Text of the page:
The English Garden

David Lindo

The author, lecturer, presenter and Urban Birder on the serendipit­ous pleasures of discoverin­g wildlife where you’d least expect it and the spirituali­ty of birdwatchi­ng


When I was six, I found a library book that contained over 1,000 bird species. I took it into school to read during lessons. By the time I was eight, I knew most of the species – not just the ones in that book. I guess the “10,000 hours of practice” Malcolm Gladwell describes as the key to expertise happened before I was eight.

I grew up in an area of London comprised mainly of immigrants. There was no one to teach me or take me to the countrysid­e, so I taught myself. Though, surprised by my interest, my mum forked out for a pair of binoculars. I didn’t pay her back for ages, but we’re square now!

As time went by, I realised urban areas are interestin­g and exciting. Anything can turn up anywhere at any time. Some 620 bird species have been recorded in the UK, and you can find 95% of these in urban areas. The Dartford warbler is often spotted in areas of heathland with gorse. I remember walking with a journalist in Wormwood Scrubs in West London and there was a solitary gorse bush. The bush rustled – and out flew a Dartford warbler!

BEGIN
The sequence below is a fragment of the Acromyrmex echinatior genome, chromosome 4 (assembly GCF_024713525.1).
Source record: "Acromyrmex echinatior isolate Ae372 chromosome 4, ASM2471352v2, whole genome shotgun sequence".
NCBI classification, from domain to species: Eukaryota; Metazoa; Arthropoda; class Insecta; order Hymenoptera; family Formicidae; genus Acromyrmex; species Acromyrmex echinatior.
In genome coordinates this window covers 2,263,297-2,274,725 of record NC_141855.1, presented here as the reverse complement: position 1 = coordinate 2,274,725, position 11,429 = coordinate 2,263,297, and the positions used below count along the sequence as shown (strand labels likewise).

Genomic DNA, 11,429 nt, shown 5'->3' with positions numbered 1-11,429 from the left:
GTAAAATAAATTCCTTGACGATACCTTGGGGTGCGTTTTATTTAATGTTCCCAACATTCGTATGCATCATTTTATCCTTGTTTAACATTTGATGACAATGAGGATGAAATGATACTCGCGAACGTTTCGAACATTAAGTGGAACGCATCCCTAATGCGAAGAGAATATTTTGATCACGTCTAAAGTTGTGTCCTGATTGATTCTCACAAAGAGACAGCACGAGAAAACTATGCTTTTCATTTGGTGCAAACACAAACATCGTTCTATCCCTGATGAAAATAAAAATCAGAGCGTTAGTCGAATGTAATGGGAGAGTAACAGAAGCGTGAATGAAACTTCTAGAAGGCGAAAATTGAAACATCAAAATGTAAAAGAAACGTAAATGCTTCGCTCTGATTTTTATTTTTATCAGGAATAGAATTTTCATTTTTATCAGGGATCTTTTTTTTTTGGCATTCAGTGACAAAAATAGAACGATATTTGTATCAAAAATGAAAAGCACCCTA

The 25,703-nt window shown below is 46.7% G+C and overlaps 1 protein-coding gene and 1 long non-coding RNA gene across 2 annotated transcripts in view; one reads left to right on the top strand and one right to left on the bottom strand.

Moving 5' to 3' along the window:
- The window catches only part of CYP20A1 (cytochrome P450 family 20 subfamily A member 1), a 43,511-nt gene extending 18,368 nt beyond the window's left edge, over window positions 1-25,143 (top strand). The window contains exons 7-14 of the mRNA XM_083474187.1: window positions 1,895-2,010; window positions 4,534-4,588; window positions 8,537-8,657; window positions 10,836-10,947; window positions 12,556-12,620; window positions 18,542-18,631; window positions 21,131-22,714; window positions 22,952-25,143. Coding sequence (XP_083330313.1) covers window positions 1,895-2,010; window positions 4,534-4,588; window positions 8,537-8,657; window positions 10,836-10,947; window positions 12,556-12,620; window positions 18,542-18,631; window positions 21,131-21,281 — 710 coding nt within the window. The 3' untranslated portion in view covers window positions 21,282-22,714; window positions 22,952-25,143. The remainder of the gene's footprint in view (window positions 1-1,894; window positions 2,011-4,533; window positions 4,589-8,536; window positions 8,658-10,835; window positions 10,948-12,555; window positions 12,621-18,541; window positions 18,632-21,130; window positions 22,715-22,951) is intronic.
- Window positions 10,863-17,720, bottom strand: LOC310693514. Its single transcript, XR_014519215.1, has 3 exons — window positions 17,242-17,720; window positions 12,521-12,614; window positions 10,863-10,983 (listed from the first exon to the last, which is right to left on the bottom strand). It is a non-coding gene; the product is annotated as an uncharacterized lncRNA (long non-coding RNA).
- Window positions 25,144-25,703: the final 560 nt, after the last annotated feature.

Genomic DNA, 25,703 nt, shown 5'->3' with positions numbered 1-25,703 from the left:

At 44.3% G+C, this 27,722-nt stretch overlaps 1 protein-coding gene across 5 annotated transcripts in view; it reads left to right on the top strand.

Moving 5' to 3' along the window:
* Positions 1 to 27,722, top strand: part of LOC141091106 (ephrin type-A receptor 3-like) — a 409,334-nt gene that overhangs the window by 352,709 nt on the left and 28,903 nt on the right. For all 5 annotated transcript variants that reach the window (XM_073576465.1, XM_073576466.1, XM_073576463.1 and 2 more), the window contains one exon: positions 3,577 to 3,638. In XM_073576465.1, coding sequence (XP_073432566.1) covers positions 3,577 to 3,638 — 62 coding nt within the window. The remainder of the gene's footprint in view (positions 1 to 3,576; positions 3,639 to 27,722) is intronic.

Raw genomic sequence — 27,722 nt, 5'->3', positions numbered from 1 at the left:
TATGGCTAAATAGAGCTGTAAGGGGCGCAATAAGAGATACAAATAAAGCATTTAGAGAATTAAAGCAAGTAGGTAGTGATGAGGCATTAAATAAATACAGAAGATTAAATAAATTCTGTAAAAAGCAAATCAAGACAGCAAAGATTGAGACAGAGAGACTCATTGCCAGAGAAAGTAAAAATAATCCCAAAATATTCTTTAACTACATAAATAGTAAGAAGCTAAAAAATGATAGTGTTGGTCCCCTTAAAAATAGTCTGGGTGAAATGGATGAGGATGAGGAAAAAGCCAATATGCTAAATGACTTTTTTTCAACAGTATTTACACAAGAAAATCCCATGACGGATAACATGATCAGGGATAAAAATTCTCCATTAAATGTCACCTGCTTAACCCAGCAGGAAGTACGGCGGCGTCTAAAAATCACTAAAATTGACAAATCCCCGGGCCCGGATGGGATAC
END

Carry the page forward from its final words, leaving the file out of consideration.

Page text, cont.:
My career began with presenting on Springwatc­h, but I wanted to spread my message further so I began writing, lecturing and tour leading. My first book, The Urban Birder, is a personal record of what I’ve done in my life. My latest children’s book, The Extraordin­ary World of Birds, includes a range of species unknown to most people that will hopefully stick with kids their whole lives.

One challenge of my career is my phobia of birds! I blame Alfred Hitchcock for my di•culty touching them. I’ve done a lot of leg ringing with The British Trust for Ornitholog­y, though, so I’m now somewhat desensitis­ed.

My main tip for birding is not to worry if you don’t know much. That knowledge will come. Birding is a spiritual thing. It’s not about rarity, it’s about looking around and seeing what’s there – distinguis­hing the sounds of nature from those of humanity.

Anyone who’d like to find out more about birding can gain access to informatio­n and recommende­d spots to visit by joining the community at theurbanbi­

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